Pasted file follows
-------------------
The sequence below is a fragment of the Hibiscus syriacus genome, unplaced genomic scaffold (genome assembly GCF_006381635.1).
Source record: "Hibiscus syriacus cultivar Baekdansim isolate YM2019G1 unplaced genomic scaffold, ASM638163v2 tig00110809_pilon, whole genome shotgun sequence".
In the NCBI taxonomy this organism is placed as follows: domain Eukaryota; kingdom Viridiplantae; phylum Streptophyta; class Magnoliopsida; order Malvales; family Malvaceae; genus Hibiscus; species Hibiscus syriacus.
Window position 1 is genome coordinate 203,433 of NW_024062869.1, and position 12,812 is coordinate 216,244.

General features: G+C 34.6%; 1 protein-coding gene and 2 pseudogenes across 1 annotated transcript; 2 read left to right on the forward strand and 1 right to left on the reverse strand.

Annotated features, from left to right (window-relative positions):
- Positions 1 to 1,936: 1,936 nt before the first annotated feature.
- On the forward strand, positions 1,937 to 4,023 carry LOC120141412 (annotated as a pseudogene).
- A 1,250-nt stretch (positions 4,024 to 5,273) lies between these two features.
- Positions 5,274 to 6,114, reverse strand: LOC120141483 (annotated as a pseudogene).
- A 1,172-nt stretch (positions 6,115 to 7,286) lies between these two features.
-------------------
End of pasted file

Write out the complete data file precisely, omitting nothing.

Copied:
The sequence below is a fragment of the Hibiscus syriacus genome, unplaced genomic scaffold (genome assembly GCF_006381635.1).
Source record: "Hibiscus syriacus cultivar Baekdansim isolate YM2019G1 unplaced genomic scaffold, ASM638163v2 tig00110809_pilon, whole genome shotgun sequence".
In the NCBI taxonomy this organism is placed as follows: domain Eukaryota; kingdom Viridiplantae; phylum Streptophyta; class Magnoliopsida; order Malvales; family Malvaceae; genus Hibiscus; species Hibiscus syriacus.
Window position 1 is genome coordinate 203,433 of NW_024062869.1, and position 12,812 is coordinate 216,244.

General features: G+C 34.6%; 1 protein-coding gene and 2 pseudogenes across 1 annotated transcript; 2 read left to right on the forward strand and 1 right to left on the reverse strand.

Annotated features, from left to right (window-relative positions):
- Positions 1 to 1,936: 1,936 nt before the first annotated feature.
- On the forward strand, positions 1,937 to 4,023 carry LOC120141412 (annotated as a pseudogene).
- A 1,250-nt stretch (positions 4,024 to 5,273) lies between these two features.
- Positions 5,274 to 6,114, reverse strand: LOC120141483 (annotated as a pseudogene).
- A 1,172-nt stretch (positions 6,115 to 7,286) lies between these two features.